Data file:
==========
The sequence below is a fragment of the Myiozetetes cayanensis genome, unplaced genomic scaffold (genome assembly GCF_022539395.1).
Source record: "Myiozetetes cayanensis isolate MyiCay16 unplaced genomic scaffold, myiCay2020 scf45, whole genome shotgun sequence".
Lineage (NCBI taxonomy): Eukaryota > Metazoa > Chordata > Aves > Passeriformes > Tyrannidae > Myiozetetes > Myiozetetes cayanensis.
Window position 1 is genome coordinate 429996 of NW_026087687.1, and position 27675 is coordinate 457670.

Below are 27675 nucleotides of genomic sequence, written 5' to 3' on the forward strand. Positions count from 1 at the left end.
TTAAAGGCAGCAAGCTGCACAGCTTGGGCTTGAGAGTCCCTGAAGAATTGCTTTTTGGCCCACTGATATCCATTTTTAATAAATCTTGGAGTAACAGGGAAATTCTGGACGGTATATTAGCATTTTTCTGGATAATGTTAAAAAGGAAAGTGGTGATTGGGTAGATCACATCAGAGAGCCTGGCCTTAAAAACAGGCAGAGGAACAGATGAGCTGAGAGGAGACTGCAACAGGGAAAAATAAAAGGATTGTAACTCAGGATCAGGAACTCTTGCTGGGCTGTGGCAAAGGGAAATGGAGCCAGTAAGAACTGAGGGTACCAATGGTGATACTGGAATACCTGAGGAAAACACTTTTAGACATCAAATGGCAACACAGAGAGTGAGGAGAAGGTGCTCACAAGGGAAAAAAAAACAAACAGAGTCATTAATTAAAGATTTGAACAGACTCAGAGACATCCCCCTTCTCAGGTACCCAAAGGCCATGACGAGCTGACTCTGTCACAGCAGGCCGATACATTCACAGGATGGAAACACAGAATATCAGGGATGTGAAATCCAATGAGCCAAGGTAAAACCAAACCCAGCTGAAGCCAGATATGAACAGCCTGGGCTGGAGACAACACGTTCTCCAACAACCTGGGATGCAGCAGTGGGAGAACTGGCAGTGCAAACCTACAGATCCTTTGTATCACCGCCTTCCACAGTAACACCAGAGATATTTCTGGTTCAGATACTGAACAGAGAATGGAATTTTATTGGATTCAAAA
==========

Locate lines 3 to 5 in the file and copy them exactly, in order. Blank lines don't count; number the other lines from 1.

Lineage (NCBI taxonomy): Eukaryota > Metazoa > Chordata > Aves > Passeriformes > Tyrannidae > Myiozetetes > Myiozetetes cayanensis.
Window position 1 is genome coordinate 429996 of NW_026087687.1, and position 27675 is coordinate 457670.

Below are 27675 nucleotides of genomic sequence, written 5' to 3' on the forward strand. Positions count from 1 at the left end.